Poll Shows 64 Percent of North Dakotans Support Building Teddy Roosevelt Library


Archive Photo Courtesy of the Dickinson State University Theodore Roosevelt Center Theodore Roosevelt portrait with globe. 1903

When Governor Doug Burgum introduced his executive budget to lawmakers late last year it included $50 million in funding from the state’s Legacy Fund earnings for a Theodore Roosevelt presidential library to be built in Medora.

It’s proven to be one of the most controversial proposals of the legislative session so far, running into the fraught politics of the Legacy Fund itself and resistance from critics who think the project isn’t a priority.

But according to public polling conducted by WPAi, and released by the Theodore Roosevelt Presidential Library Foundation, nearly 2/3’s of North Dakotans support building the library.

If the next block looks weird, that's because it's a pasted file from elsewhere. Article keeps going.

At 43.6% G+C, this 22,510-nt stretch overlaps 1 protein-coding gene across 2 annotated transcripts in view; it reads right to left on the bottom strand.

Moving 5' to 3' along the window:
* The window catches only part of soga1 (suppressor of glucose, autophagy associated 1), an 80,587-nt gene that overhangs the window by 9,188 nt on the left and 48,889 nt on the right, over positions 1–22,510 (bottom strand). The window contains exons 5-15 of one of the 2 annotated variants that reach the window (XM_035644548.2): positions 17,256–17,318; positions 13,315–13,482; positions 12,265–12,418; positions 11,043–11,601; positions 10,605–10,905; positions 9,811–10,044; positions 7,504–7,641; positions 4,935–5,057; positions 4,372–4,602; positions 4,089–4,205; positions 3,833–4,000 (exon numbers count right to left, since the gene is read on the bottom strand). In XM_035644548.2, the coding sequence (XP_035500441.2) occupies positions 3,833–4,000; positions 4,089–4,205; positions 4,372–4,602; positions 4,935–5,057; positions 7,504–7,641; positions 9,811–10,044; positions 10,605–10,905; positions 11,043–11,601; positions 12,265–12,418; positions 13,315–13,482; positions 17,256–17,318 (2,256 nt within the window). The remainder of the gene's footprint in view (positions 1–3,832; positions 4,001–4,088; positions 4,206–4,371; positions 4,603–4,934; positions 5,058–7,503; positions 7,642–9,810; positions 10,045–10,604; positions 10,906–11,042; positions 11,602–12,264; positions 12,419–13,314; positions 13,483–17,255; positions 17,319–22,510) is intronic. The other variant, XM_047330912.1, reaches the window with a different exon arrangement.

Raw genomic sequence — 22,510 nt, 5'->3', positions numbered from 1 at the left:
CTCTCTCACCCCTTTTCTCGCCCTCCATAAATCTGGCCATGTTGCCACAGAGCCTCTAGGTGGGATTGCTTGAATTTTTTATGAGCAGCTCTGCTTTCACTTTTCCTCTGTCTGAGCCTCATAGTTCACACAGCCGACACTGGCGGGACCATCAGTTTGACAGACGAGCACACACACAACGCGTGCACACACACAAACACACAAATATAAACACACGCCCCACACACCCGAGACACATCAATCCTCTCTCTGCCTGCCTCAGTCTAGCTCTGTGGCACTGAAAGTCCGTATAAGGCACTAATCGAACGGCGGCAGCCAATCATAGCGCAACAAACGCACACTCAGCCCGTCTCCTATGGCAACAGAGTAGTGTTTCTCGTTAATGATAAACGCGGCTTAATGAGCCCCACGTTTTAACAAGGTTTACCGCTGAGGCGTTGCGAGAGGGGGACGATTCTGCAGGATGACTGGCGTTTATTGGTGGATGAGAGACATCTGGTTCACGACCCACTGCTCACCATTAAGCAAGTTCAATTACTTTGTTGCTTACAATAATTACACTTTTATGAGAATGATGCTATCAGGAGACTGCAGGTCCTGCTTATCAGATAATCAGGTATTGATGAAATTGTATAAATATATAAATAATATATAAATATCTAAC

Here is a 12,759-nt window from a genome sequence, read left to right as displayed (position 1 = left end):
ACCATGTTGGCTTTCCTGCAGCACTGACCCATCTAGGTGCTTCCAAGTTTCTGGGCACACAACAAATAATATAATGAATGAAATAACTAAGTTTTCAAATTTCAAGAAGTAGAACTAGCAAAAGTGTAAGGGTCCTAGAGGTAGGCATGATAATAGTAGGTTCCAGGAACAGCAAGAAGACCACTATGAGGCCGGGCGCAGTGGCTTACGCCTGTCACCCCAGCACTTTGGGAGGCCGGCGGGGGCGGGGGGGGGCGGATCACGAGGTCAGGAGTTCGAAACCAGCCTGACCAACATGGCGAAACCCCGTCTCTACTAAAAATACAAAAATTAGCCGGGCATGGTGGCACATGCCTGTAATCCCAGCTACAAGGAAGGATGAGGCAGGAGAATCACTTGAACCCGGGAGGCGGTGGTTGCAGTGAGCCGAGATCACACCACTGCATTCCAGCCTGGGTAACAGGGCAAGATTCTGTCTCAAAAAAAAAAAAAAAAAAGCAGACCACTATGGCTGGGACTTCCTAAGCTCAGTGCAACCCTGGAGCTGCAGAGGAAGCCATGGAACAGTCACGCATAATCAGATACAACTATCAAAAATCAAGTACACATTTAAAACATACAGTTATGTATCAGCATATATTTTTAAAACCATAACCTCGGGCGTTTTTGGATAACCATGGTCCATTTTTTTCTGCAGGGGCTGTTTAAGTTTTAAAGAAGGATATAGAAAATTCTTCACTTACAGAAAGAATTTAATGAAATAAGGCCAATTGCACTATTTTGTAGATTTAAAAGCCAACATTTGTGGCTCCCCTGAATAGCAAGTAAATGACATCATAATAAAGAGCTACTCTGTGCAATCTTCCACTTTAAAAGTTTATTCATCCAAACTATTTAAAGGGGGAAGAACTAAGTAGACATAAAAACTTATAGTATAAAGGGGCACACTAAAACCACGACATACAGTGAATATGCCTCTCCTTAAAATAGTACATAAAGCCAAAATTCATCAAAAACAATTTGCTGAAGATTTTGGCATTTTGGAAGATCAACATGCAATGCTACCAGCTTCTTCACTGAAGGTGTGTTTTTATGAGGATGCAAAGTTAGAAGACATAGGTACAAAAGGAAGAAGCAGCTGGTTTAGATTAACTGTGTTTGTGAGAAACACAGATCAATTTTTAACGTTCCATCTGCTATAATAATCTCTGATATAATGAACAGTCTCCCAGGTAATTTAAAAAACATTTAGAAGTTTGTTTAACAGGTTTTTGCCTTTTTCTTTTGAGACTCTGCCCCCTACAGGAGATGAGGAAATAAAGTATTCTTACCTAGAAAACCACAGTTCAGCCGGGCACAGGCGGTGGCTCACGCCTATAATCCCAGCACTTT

The foundation’s press release (sent out as an emailed JPEG, for some reason) can be read here.

The full polling memo is below. It was conducted January 6 – 8 of this year and included a sample of 400.

Here’s the headline result:

I’d be interested in seeing how the questions for the survey were worded.

If the question was only something like “do you support establishing the library” I’m not at all surprised that a strong majority said yes. I don’t think North Dakotans are opposed to the concept of the library. I think most of us are interested in having things like that in our state.

Where things get complicated is how the library is to be paid for. If this question was “do you support using $50 million in Legacy Fund earnings to establish the library” and nearly 2/3’s of respondents said “yes” then I’m surprised.

I’ve sent in a request to the foundation for the wording of the questions, and will update this post with any answer.

For what it’s worth, I support appropriating the money to the project. I think it would be a real boon to tourism in our state, and even from a fiscally conservative point of view, the state absolutely has a role to play when it comes to preserving and promoting history. The history of our elected officials, in particular.

Here’s the polling memo:

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